Plain English Summary
Background and study aims
Speculations on what is to be considered beautiful or artistic stimulated human thought from the beginning of time. Some researches carried out in past and recent years on experimental aesthetics on visual art was intended to verify the existence of a biological basis for aesthetic feeling, as postulated by Charles Darwin. The researchers hypothesize that in general there is a relationship between the aesthetic appreciation of an artwork and the neurophysiological and emotional response of the subject viewing it.
Who can participate?
Any visitor to the exhibition who can communicate in Italian, English, or French.
What does the study involve?
Volunteers will be asked to wear non-invasive instruments for recording: (a) neurophysiological (electroencephalography EEG - electrocardiography ECG) and emotional (electrodermal activity EDA) parameters, (b) the movement of the pupils (eye-tracking). Recording of data will be conducted while participants view 18 paintings in an exhibition for 60 seconds per painting.
What are the possible benefits and risks of participating?
This study will have no benefits or negative effects; however, it will help the researchers to better understand some cognitive processes and therefore also to study or consolidate international hypotheses on how the researchers can intervene both to improve the dissemination of artworks and to apply technical skills using portable equipment to other fields of interest.
Taking part in the research does not involve risks, as the sensors that will be applied are light and do not cause pain.
Where is the study run from?
1. CIAS - Interdepartmental Laboratory of University of Ferrara - Centro ricerche inquinamento ambienti alta sterilità, Italy
2. Estense Castle in Ferrara (“Painting the affections. Sacred art in Ferrara from ‘500 to ‘700”, hosted at the Estense Castle, in Ferrara (Italy), from January 26th to December 26th, 2019.
When is the study starting and how long is it expected to run for?
August 2019 to December 2019
Who is funding the study?
CIAS Research Centre of the University of Ferrara, Italy.
Who is the main contact?
Prof Sante Mazzacane
Neuroaesthetics of the art vision: an experimental approach to the sense of beauty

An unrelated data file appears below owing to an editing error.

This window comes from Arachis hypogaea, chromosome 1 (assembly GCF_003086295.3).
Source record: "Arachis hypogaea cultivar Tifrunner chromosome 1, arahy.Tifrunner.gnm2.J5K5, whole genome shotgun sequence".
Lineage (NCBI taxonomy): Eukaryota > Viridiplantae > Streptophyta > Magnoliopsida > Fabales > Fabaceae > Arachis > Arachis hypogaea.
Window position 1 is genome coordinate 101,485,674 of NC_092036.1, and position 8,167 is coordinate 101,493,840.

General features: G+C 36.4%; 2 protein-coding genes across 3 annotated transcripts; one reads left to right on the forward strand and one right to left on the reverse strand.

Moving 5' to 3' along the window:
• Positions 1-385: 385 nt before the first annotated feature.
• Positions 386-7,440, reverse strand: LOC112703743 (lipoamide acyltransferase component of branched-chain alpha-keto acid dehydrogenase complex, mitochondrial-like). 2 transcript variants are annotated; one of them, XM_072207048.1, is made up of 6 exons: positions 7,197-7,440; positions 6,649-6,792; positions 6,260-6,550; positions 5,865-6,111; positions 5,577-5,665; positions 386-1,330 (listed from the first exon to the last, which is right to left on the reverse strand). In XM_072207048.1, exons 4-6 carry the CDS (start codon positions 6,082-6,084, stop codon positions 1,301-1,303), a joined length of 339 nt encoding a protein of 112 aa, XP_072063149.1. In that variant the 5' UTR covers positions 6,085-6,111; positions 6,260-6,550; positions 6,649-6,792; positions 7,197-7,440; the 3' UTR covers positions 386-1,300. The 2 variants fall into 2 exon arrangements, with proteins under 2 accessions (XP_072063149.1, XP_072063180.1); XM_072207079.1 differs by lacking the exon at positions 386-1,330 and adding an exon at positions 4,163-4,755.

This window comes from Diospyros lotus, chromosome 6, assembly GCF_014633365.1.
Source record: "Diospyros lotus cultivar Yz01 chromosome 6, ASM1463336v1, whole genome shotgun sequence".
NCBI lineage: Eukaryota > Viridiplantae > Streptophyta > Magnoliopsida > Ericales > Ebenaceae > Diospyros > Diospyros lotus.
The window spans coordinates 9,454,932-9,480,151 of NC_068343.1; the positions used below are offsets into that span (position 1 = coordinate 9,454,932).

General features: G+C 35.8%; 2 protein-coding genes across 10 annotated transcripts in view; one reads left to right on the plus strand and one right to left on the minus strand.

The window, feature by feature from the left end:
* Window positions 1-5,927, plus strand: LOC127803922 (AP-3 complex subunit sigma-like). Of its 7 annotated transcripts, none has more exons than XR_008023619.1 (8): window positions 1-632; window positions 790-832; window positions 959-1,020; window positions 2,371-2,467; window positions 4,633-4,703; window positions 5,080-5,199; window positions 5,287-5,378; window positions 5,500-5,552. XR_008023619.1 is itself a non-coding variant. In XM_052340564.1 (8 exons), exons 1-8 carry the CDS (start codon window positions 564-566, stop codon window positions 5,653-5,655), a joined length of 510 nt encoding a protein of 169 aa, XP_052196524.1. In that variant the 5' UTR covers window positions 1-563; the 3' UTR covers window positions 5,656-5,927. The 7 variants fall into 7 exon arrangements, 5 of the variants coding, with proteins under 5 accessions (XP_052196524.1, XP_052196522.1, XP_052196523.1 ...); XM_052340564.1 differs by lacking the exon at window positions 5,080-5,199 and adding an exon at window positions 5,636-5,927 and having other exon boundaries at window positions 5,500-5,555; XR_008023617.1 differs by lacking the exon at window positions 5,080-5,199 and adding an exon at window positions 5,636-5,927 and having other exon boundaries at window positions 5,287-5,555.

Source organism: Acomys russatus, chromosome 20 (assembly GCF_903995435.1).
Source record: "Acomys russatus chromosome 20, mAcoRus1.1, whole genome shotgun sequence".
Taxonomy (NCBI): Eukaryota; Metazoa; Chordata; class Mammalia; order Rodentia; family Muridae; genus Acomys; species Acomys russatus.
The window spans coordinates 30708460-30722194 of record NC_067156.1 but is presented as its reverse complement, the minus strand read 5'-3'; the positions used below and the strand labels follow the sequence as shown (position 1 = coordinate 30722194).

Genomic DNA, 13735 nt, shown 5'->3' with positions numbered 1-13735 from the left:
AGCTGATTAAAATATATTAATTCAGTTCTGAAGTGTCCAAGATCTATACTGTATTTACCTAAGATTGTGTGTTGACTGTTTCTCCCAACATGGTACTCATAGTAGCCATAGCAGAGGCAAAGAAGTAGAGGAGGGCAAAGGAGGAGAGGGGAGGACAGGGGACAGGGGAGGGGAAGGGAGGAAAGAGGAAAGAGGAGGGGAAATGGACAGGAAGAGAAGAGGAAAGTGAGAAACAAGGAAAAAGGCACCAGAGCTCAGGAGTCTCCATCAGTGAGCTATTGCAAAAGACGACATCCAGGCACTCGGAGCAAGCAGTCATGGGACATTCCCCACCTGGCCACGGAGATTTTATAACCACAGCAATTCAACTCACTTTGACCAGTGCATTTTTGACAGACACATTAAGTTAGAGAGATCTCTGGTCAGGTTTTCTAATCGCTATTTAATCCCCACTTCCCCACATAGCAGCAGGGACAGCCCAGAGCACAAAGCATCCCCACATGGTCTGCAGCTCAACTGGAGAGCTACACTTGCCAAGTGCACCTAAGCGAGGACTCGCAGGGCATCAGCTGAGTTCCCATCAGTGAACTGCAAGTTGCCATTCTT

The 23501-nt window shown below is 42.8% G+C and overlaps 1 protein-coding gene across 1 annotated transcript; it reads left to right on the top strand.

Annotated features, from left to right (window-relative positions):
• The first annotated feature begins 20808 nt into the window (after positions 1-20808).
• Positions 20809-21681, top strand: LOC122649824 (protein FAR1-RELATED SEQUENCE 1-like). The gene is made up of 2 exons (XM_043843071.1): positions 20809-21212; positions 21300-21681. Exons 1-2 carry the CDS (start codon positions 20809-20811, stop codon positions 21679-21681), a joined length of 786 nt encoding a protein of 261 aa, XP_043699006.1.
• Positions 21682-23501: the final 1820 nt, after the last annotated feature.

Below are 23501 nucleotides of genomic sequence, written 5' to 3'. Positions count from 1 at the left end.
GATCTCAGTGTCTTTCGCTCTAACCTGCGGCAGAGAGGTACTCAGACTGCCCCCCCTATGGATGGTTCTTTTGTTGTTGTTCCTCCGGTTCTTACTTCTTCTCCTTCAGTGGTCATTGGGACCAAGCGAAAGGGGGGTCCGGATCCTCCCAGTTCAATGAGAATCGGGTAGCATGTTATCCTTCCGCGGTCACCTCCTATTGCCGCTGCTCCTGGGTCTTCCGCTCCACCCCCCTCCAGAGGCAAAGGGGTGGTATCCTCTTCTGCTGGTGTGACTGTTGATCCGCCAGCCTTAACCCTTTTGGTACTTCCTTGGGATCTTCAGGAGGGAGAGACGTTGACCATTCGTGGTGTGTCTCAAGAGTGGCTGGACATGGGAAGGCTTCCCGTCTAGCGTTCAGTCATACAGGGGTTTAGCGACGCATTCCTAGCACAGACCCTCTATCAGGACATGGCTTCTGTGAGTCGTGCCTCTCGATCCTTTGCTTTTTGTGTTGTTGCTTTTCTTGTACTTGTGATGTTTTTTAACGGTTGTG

There is a correlation between the aesthetic appreciation of an artwork and the neurophysiological and emotional response of the subjects involved in its vision.
Approved 14/04/2019, Ethics Committee of “Area vasta Emilia Centro - Regione Emilia Romagna”, (University of Bologna, Via Albertoni 15, 40138, Bologna, Italy; +39 (0)532 236896; email@example.com), ref. 282/2019/Sper/UniFe
Observational ecological study
Primary study design
Secondary study design
Patient information sheet
The NEVArt study is based on general data collected upstream by the investigators, non-sensitive and anonymous data filled in by the volunteer in the first section of the NEVArt survey, the subjective evaluation by the visitor of the artworks viewed (in the second section of the survey) and the signal of a set of worn tools.
Detected bio-signals include: electroencephalography (EEG), electrocardiography (ECG), electrodermal activity (EDA), pupil movement and point of interest (eye-tracking) and the subjective response to specific questions, using the NEVArt interactive form.
The research foresaw two different scenarios, using different tools, because the study also compared the results (in term of signal detail and affordability) of different bio-signal outfits.
In scenario A, volunteers wear EEG caps with 64 dry touch-electrode sensors. Also the ANT system collects ECG and EDA signals (sensors are placed on the arms as in Scenario B).
In scenario B, more ecologic, volunteers wear Myndplay headsets, a commercial product mainly used in neuro-marketing, mindfulness and meditation. For ECG and EDA measures it has been chosen the BITalino, a versatile and scalable hardware platform for bio-signals acquisition and wireless transmission in real-time. All tools have been connected to a Surface Go laptop.